Focusing Only On Price Can Kill…


    Chinese say U.S. shares blame in food scandal –

    I've been tempted a few times to post about the pet deaths from contaminated pet food — the contaminated ingredients came from China. This article caught my eye last week:

    Fed up with weeks of Americans bashing their food safety standards, Chinese government and industry officials say that bargain-hunting U.S. food companies share blame if contaminated Chinese ingredients wind up in food.

    On this blog, we often talk about companies chasing cheap labor to China and how that's often NOT the lowest total cost solution. In this case, where the contamination was intentional on the part of the Chinese company, it would be easy to blame the Chinese company, end of story right? Well, the Chinese are fighting back and saying, basically, “if you weren't so damn cheap, we wouldn't be pressured into doing stuff like this.”

    “Officials like me in the Chinese government can supervise the producers here, but U.S. companies doing business with Chinese companies must also be very clear about the standards they need, and don't just look for a cheap price,” says Yuan Changxiang, a deputy director in the ministry responsible for inspecting imports and exports.

    Here are the Chinese lecturing us, basically the same thing that Dr. Deming always preached in his 14 Points, he always said:

    End the practice of awarding business on the basis of price tag alone. Instead, minimize total cost in the long run. Move toward a single supplier for any one item, based on a long-term relationship of loyalty and trust.

    Now, it's one thing to buy cheap components for a PC or some other somewhat disposable consumer product. It's another thing altogether to do business in a way that indirectly leads to poisoned food.

    Thousands of cats and dogs in the USA may have died from eating foods made with tainted ingredients imported from China.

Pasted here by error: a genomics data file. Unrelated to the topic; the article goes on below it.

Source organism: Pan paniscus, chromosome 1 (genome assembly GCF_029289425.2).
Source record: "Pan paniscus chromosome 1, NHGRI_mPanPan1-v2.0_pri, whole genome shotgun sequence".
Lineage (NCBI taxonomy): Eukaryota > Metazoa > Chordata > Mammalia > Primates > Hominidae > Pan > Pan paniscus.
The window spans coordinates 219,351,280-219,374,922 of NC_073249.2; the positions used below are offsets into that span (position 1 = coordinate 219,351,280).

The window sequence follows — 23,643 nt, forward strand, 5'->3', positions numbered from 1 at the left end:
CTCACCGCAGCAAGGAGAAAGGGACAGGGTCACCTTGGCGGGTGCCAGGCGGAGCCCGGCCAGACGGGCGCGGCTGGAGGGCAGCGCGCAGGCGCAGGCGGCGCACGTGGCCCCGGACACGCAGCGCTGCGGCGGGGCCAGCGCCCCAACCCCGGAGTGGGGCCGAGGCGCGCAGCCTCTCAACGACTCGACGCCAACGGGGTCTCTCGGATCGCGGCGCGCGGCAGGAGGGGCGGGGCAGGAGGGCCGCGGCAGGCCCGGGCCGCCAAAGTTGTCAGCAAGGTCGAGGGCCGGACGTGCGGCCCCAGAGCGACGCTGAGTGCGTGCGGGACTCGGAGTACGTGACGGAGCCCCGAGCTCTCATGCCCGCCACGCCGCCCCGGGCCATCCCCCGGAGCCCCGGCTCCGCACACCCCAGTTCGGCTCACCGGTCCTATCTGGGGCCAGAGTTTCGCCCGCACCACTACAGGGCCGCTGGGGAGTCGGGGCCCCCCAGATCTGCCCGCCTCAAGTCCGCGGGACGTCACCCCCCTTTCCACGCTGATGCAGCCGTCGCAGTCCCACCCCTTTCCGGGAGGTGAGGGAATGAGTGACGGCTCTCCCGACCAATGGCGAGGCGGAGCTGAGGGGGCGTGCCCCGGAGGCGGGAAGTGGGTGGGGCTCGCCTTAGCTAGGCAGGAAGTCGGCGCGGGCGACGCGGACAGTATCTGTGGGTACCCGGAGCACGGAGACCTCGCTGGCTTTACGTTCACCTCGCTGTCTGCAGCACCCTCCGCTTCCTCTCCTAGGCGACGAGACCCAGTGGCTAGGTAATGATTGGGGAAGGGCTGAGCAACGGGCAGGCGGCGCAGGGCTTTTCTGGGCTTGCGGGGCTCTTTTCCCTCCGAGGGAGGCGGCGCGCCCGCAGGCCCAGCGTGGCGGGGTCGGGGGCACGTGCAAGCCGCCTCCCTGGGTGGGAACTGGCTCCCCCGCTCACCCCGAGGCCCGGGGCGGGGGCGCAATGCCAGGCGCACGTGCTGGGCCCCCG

Inspectors are on the lookout for melamine, a chemical used in making plastics, and related compounds that were used to artificially raise the apparent protein level of flour so it could be sold as high-priced wheat gluten and rice protein concentrate to brokers in the USA. They then sold the products to pet-food companies.

    The Chinese companies gamed the system. They figured out a way to make their product appear to be more expensive than it really was. It's a shame we can't always count on people to do the right thing, to do business in the right way. Being cheap has consequences.

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    Mark Graban
    Mark Graban is an internationally-recognized consultant, author, and professional speaker, and podcaster with experience in healthcare, manufacturing, and startups. Mark's new book is The Mistakes That Make Us: Cultivating a Culture of Learning and Innovation. He is also the author of Measures of Success: React Less, Lead Better, Improve More, the Shingo Award-winning books Lean Hospitals and Healthcare Kaizen, and the anthology Practicing Lean. Mark is also a Senior Advisor to the technology company KaiNexus.


    1. Mark, I can’t agree that the Chinese have a valid argument. That’s the same as the burglar saying it was the victim’s fault because he had money.

      It is also worth noting that the pet food company that bought the contaminated products was Canadian, not American.

    2. Ah, but the person being robbed didn’t voluntarily agree to that transaction the way two companies do.

      If you’re putting out a product, you have an obligation to make sure that your end product is safe — you have to make sure your suppliers are more than cheap.

    3. In another twist to this sad story, the chief of the Chinese food and drug administration has been sentenced to death for corruption. Do we really think this is going to solve the bigger problems though?

    4. Here’s an article about that death penalty conviction:


      This is probably a systemic problem that one execution won’t solve, don’t you think?

      Here’s an article on tainted toothpaste from China:

      Link 2

      Is this a “China is bad?” story. No. It’s more a problem with unregulated business and people getting away with what they can get away with to make a buck. It’s an ethics/morals story not limited to any one country.


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